Over at NY Mag, Ed Kilgore writes about how Vice President Kamala Harris has unveiled a fallback strategy in case voting rights bills fail to pass Congress.
First, for some context, NBC News reports on the Harris announcement:
Vice President Kamala Harris will announce Thursday a $25 million investment by the Democratic National Committee to support efforts to protect voting access ahead of the 2022 midterm elections.
The announcement comes as Republican-controlled states around the country have passed a wave of restrictive voting rights laws fueled in part by former President Donald Trump’s false claims about the results of the 2020 election.
President Joe Biden has been criticized by some Democrats and civil rights advocates for not taking a more aggressive approach to fighting those new laws after Senate Republicans blocked voting rights legislation last month.
Kilgore argues that “it’s true Democrats have failed to overcome Republican resistance to voting-rights legislation, either by securing GOP support or by convincing Democratic centrists like Joe Manchin and Kyrsten Sinema to restrict or abolish the competing right of Senate minorities to kill legislation via the filibuster.” (Ed. note: Emphasis added.)
He concludes, stating that “what Harris announced should be treated as a serious and important contribution to the cause of voting rights, not dismissed as an excuse for failure to do the impossible in Congress.”
I do not take issue with Vice President Harris or her announcement. In fact, it is vital for at least one of America’s major parties to invest in voter protections while the other party attempts to dismantle what’s left of democracy in the United States.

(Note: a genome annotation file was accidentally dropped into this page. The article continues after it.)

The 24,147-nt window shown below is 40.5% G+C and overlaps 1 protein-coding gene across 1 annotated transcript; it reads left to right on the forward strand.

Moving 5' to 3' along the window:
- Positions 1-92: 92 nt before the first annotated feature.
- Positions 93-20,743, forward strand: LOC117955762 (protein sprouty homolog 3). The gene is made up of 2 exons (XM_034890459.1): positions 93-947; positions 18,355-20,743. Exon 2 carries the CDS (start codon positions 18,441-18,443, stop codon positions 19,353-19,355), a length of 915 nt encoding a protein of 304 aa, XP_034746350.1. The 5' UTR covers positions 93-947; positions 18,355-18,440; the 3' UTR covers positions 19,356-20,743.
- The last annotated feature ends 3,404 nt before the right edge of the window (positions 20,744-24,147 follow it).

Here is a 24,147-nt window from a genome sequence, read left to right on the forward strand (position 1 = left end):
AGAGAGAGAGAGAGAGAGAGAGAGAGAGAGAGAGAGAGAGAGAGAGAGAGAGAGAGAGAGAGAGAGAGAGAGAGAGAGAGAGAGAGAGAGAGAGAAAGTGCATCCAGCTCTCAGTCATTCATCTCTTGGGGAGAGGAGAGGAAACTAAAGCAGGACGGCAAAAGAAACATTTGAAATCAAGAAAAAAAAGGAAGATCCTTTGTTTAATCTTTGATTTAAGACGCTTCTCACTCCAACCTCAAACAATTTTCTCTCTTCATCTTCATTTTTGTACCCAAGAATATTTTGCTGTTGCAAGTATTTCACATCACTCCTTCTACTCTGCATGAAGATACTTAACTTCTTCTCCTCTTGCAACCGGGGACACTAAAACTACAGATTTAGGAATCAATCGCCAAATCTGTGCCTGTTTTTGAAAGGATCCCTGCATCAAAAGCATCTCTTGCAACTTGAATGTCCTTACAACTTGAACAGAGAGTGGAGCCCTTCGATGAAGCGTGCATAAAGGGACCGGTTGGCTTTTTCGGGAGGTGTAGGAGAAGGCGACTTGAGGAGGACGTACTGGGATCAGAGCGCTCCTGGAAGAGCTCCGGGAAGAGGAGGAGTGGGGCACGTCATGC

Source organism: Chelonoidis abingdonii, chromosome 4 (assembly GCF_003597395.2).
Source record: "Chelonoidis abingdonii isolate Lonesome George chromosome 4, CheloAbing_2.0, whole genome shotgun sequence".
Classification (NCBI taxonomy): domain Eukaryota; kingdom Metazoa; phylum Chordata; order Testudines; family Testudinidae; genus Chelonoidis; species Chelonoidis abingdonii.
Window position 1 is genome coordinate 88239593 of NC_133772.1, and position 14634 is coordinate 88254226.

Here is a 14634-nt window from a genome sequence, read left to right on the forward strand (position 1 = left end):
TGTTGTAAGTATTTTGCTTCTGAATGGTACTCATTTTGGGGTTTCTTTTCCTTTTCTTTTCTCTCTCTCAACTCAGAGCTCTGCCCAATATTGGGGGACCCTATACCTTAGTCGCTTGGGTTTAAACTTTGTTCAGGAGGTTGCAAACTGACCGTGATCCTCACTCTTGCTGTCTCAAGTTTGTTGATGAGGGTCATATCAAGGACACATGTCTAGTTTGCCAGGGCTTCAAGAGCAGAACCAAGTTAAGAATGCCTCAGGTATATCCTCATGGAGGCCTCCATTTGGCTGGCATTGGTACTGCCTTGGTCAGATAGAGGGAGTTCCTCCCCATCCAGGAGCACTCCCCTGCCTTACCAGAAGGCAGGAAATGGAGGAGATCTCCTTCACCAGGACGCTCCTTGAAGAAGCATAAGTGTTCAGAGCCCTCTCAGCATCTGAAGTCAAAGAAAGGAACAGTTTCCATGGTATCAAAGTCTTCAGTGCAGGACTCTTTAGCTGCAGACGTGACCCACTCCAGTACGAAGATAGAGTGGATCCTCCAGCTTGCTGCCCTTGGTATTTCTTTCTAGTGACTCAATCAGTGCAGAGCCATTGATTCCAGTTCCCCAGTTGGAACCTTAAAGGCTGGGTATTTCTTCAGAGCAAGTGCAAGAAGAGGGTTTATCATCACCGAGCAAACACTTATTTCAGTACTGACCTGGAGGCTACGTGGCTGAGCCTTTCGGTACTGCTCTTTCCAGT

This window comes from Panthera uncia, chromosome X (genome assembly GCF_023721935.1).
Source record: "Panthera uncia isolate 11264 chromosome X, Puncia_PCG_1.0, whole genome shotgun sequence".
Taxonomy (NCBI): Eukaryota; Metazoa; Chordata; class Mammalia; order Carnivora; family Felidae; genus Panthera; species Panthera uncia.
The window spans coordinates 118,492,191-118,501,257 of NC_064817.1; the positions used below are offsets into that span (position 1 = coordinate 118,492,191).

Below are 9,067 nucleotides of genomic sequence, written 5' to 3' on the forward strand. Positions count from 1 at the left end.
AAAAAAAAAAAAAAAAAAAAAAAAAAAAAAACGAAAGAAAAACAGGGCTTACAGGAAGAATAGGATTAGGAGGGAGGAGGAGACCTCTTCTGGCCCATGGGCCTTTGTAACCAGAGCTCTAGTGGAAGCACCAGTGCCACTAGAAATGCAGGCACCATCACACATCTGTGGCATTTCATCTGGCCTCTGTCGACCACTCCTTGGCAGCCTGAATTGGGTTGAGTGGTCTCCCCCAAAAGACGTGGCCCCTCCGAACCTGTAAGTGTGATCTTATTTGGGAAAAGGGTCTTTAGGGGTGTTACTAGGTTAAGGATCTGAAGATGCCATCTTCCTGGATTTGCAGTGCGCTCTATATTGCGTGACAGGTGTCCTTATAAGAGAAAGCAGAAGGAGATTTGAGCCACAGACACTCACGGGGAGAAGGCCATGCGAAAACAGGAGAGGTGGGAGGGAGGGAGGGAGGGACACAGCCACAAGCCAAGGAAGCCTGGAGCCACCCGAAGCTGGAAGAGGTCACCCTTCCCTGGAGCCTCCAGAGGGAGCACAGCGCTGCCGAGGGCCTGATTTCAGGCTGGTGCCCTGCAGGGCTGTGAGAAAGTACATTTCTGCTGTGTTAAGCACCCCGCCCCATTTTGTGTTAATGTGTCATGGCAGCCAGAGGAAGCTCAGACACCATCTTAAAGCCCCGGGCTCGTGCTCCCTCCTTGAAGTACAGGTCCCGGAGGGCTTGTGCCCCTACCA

However, there are at least two major issues with this piece:
1) A person of color’s right to vote and the “right” of 41 (mostly white) senators to block legislation are not remotely equal competing interests. The filibuster is the perfect demonstration of white supremacy in Congress. It was used to deny civil rights in the middle of the 20th century. Now it’s used to deny voting rights protections in the 21st century.
2) There is nothing “impossible” about the Democratic majority using their majority to pass voting rights bills. Is it difficult to get 50 senators (51 with VP Harris) to agree on legislation? Yes. But it is hardly an “impossible” task.
After all, Republicans managed to eliminate the filibuster for Supreme Court nominees, allowing them to ram three Trump appointees onto the Supreme Court – including a seat that they held vacant for a year in the hopes of winning the White House in 2016 and another that they filled merely days before Election Day 2020 when voters opted to kick Donald Trump to the curb. (In January 2021, voters elected a Democratic Senate majority.)
It’s also worth noting that the Supreme Court just gutted the Voting Rights Act of 1965 that the DOJ is relying on in a lawsuit challenging Georgia’s voter suppression law. So one of the fallbacks that Kilgore mentions is basically dead in the water.
The only thing preventing Senate Democrats from eliminating the filibuster for voting rights bills, reforming the filibuster (i.e. a “talking filibuster”), or eliminating the filibuster entirely is the will to act decisively in order to protect our democracy.